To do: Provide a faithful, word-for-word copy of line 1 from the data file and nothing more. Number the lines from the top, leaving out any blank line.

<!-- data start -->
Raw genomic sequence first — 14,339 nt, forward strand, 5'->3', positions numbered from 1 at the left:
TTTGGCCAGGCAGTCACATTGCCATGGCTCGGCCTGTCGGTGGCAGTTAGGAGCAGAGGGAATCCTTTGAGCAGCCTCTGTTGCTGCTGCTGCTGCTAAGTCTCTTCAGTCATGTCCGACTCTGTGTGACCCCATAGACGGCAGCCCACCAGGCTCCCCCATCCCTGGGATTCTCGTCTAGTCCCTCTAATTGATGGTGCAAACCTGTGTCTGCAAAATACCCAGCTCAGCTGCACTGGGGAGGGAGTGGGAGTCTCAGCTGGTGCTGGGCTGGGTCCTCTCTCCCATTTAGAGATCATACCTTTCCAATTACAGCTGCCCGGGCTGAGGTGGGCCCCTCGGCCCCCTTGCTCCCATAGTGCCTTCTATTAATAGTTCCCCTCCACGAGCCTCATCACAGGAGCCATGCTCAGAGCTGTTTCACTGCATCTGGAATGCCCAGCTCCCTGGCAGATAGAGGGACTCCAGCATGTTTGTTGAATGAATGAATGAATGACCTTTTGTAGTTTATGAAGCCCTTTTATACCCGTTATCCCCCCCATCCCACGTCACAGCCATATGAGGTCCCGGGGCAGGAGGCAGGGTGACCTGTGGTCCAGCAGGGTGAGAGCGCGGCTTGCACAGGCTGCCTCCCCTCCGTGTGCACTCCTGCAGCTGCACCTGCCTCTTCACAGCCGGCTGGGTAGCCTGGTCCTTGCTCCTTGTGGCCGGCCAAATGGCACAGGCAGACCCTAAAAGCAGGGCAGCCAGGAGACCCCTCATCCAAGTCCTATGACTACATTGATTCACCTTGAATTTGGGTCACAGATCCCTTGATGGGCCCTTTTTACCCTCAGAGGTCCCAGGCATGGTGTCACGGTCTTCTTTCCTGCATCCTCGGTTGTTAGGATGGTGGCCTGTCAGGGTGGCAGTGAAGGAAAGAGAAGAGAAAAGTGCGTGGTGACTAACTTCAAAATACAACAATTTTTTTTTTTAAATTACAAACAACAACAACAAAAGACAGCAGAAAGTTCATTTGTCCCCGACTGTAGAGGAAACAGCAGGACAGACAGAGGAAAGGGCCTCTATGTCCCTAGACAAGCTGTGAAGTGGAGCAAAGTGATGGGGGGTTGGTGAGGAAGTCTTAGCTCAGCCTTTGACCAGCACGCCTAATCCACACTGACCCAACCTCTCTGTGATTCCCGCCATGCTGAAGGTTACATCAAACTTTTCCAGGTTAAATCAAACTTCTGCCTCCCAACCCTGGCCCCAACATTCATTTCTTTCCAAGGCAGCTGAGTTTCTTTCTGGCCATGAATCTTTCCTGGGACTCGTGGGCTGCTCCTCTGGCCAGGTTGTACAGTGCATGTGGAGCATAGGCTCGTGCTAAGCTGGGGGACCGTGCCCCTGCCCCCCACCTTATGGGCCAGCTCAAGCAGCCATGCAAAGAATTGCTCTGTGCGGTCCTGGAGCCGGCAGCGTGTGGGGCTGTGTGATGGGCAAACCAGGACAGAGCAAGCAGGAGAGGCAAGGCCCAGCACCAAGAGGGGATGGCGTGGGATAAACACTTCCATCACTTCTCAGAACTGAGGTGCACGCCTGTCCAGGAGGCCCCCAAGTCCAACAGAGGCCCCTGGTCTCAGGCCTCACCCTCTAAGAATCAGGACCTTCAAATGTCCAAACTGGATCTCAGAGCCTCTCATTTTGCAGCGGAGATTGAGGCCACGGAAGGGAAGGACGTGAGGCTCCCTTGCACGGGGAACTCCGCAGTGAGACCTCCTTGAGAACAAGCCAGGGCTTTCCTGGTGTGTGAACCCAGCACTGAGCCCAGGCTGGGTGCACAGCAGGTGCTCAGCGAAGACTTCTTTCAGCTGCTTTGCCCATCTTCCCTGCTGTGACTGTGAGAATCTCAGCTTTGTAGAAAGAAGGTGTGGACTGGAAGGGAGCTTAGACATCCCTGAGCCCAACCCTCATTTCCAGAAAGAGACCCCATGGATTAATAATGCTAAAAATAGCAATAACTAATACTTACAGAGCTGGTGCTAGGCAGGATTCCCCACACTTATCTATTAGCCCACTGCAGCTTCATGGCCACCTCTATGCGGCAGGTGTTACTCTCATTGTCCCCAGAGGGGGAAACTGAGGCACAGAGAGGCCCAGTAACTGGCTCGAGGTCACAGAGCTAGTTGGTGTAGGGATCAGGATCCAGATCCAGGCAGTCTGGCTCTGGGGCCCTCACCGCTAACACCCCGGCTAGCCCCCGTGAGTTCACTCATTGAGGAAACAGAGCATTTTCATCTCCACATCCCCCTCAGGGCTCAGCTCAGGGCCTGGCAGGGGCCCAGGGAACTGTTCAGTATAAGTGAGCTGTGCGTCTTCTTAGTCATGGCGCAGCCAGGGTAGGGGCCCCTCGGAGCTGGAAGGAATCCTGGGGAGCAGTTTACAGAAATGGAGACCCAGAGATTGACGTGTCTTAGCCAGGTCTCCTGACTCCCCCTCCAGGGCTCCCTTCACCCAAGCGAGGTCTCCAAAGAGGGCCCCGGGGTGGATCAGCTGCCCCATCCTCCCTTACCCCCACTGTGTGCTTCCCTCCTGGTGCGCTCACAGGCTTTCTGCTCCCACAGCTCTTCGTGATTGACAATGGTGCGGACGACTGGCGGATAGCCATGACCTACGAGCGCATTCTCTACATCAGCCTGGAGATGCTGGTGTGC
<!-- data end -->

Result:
Raw genomic sequence first — 14,339 nt, forward strand, 5'->3', positions numbered from 1 at the left: